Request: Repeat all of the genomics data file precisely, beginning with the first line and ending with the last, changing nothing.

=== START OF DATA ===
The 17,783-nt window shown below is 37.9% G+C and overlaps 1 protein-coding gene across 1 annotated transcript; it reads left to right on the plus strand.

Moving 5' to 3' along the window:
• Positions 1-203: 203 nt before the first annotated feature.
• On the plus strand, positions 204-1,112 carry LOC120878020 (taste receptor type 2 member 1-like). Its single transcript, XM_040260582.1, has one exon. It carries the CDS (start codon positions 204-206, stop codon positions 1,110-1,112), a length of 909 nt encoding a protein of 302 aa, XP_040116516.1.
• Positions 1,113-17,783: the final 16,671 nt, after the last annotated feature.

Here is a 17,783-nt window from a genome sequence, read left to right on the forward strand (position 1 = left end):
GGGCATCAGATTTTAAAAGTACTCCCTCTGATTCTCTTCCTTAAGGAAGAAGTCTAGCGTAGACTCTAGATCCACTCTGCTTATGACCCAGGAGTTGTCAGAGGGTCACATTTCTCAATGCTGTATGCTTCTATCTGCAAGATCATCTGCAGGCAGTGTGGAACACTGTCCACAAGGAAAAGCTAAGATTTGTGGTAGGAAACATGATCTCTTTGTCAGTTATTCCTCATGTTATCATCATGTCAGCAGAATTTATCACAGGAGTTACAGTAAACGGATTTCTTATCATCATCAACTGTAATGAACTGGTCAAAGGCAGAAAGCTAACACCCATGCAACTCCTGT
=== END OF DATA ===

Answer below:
The 17,783-nt window shown below is 37.9% G+C and overlaps 1 protein-coding gene across 1 annotated transcript; it reads left to right on the plus strand.

Moving 5' to 3' along the window:
• Positions 1-203: 203 nt before the first annotated feature.
• On the plus strand, positions 204-1,112 carry LOC120878020 (taste receptor type 2 member 1-like). Its single transcript, XM_040260582.1, has one exon. It carries the CDS (start codon positions 204-206, stop codon positions 1,110-1,112), a length of 909 nt encoding a protein of 302 aa, XP_040116516.1.
• Positions 1,113-17,783: the final 16,671 nt, after the last annotated feature.

Here is a 17,783-nt window from a genome sequence, read left to right on the forward strand (position 1 = left end):
GGGCATCAGATTTTAAAAGTACTCCCTCTGATTCTCTTCCTTAAGGAAGAAGTCTAGCGTAGACTCTAGATCCACTCTGCTTATGACCCAGGAGTTGTCAGAGGGTCACATTTCTCAATGCTGTATGCTTCTATCTGCAAGATCATCTGCAGGCAGTGTGGAACACTGTCCACAAGGAAAAGCTAAGATTTGTGGTAGGAAACATGATCTCTTTGTCAGTTATTCCTCATGTTATCATCATGTCAGCAGAATTTATCACAGGAGTTACAGTAAACGGATTTCTTATCATCATCAACTGTAATGAACTGGTCAAAGGCAGAAAGCTAACACCCATGCAACTCCTGT